Uncertainty in domain modelling
Maptek DomainMCF generates models that include a measure of uncertainty, which can be used to make informed decisions and compliant resource statements.
To report a resource from a geological model requires three components – volume, density and grade or quality.
This model should portray the best understanding of geological processes and observations. However, a volumetric interpretation of geological observations is only as good as the knowledge, experience, biases and patience of the geoscientist building the model.
In reality, several possible interpretations could be generated by multiple geologists, and as such geological uncertainty is just as important as grade uncertainty.
This geological uncertainty often gets overlooked, primarily because unlike grade uncertainty, there is no easy way of capturing or communicating it.
Often, model revisions are generated only every three to six months. This limits the geologists’ ability to test geological hypotheses, or quickly embed new learnings globally and develop new models for short term implementation.
Using DomainMCF to predict geological domains is a highly efficient process, requiring little in the way of input parameters. This approach generates models that include a measure of uncertainty, which can then be used to make informed decisions.
Drilling budgets can be targeted at areas of high uncertainty, rather than drilling out on a grid basis in a zone of geological homogeneity. Drillholes can be designed to hit these targets using the new Drillhole Optimiser available in Vulcan 2020.
Lisheen case history
A case history using data from the Lisheen base metal mine in Ireland shows several possible interpretations for geological domain boundaries made from the same drilling data.
Just as three different geologists can interpret the data in three different ways, machine learning can emulate the same process but with several orders of magnitude in speed improvement.
All solutions honour the data, highlighting the underlying uncertainty that exists in most geological settings that have been interpreted from subsurface data such as drilling and downhole geophysics.
Each model generated for this case history took 10 minutes to complete using DomainMCF, compared with a week of effort by the mine geologist during the mine operation according to Colin Badenhorst, former Mine Geologist at Lisheen.
Uncertainty can also be used to better quantify confidence when assessing resources and reserves stated compliant to the JORC code, reducing the subjectivity around the process.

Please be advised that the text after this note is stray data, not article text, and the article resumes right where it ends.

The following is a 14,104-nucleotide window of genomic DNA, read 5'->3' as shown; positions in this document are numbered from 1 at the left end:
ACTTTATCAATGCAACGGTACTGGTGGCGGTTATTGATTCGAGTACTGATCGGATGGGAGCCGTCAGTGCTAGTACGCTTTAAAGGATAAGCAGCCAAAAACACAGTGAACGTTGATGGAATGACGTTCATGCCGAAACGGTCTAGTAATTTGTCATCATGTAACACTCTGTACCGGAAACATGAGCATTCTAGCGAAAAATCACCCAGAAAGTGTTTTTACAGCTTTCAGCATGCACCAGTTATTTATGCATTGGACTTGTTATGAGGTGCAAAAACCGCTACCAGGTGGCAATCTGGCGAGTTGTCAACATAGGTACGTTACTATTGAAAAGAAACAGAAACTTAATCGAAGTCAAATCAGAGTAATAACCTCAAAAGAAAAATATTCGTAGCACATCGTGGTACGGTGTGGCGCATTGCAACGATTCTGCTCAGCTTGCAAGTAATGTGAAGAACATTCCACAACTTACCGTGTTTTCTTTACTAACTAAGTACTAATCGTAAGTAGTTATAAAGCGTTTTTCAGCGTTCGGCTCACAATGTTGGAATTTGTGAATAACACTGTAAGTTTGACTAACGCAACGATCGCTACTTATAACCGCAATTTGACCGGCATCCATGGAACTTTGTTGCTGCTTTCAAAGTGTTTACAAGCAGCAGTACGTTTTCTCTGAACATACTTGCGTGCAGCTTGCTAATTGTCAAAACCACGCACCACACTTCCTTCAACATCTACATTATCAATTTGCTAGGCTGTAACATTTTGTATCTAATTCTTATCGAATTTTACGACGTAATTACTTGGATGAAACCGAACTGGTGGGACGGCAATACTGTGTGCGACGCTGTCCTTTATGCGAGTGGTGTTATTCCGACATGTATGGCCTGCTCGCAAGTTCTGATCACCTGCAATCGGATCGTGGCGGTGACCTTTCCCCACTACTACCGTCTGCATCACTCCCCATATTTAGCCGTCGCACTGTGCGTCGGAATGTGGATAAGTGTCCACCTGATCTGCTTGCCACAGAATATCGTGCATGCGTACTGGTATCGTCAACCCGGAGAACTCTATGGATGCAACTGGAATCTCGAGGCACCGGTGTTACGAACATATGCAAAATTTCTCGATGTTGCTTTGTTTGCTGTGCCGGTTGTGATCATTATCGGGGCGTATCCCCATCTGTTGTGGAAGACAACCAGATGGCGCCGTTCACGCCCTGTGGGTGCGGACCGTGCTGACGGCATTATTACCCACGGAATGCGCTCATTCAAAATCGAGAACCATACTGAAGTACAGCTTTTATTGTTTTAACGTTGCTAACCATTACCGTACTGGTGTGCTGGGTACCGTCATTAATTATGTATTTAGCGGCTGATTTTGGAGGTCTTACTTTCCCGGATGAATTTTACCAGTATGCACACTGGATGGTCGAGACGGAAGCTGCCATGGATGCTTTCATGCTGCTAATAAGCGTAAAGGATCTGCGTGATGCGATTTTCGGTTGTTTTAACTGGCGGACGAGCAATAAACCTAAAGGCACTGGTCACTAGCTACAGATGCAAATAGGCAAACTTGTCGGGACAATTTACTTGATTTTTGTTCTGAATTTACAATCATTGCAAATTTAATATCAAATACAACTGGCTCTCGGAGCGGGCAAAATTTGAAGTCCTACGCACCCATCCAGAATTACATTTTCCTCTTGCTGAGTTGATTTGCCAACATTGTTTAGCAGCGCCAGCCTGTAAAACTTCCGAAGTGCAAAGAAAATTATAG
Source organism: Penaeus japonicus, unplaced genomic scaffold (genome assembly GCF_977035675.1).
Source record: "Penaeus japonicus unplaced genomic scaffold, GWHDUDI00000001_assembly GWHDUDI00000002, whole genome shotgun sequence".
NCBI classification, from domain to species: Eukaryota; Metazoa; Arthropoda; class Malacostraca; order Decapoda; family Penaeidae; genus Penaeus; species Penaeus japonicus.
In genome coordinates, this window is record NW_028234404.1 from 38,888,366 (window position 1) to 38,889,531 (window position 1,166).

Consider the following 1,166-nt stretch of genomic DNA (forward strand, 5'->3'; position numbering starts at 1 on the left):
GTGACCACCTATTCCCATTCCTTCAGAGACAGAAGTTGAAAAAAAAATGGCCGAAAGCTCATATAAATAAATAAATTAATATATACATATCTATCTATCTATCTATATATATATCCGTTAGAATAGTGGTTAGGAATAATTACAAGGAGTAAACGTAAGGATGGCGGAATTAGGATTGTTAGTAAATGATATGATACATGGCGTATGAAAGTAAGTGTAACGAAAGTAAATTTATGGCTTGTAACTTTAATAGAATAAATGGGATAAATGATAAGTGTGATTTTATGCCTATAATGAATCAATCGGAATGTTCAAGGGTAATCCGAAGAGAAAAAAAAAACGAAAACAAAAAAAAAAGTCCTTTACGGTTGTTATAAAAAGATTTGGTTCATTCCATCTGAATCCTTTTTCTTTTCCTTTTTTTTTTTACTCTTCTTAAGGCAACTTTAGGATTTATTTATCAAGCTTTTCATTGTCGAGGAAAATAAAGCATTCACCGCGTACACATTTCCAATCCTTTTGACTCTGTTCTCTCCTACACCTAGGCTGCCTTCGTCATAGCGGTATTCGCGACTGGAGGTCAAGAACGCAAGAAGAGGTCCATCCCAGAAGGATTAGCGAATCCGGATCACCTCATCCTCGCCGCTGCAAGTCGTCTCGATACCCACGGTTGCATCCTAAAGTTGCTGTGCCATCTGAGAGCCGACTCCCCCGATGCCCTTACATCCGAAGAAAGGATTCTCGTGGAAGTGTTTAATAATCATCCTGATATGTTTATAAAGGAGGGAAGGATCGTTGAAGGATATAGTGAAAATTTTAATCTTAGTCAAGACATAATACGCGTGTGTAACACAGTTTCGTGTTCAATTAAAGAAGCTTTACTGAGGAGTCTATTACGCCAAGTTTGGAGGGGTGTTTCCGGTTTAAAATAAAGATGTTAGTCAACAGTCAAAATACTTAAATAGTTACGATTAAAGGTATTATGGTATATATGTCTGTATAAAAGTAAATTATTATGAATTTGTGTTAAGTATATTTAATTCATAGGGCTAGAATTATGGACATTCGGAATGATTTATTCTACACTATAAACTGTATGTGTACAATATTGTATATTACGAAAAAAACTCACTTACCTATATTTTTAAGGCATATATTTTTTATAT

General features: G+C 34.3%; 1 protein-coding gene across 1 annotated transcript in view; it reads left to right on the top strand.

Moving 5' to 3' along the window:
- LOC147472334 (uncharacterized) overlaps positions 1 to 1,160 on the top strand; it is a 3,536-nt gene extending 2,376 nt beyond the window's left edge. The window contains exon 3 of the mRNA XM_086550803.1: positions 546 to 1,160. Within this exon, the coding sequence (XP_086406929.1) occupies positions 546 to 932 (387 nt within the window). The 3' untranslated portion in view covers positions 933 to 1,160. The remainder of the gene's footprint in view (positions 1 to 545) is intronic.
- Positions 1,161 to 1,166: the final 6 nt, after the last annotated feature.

The models were used to quantify volumetric uncertainty for the geological domains generated from the widely spaced exploration drillholes.
The models of the main mineralised body exhibited a volumetric variation of 12% between the most optimistic prediction of the geological domains and the most pessimistic interpretations.
This is an important observation, as a variation of this magnitude will affect the resource statement.
Instead of a statement such as ‘1 million tonnes at a grade of x’, the more appropriate wording would be ‘1 million tonnes (+/- 6% or +/- 60,000 tonnes) at a grade of x’.
The alternative statement provides mine planners and potential investors with a quantitative assessment of the risk due to geological uncertainty.
S. Sullivan, C. Green, D. Carter, H. Sanderson and J. Batchelor ‘Deep Learning: A New Paradigm for Orebody Modelling’, and
Colin Badenhorst, Mine Geologist at Lisheen, 2004-06
This cross-section through exploration drilling and wireframe outlines of two DomainMCF predictions of one of the Lisheen orebodies is shown against a background of a third DomainMCF domain prediction.
Subtle differences appear between the three models, each representative of the lithological drill logging.
The two DomainMCF predictions from the top cross-section are shown against a background DomainMCF block model with spatial uncertainty in orange.
The domain uncertainty, based on three interpretations of this orebody, occurs largely on the contact margins between ore and waste.
This 3D perspective view of the surface drilling for the Lisheen orebody provides clues to the challenges inherent in interpretation.
Even though the drilling appears closely spaced, the rapidly changing geological contacts in each hole provide a level of uncertainty as to the interpretations between adjacent drillholes.
In this deposit the majority of the geological uncertainty related to terminal margins of the mineralised horizon.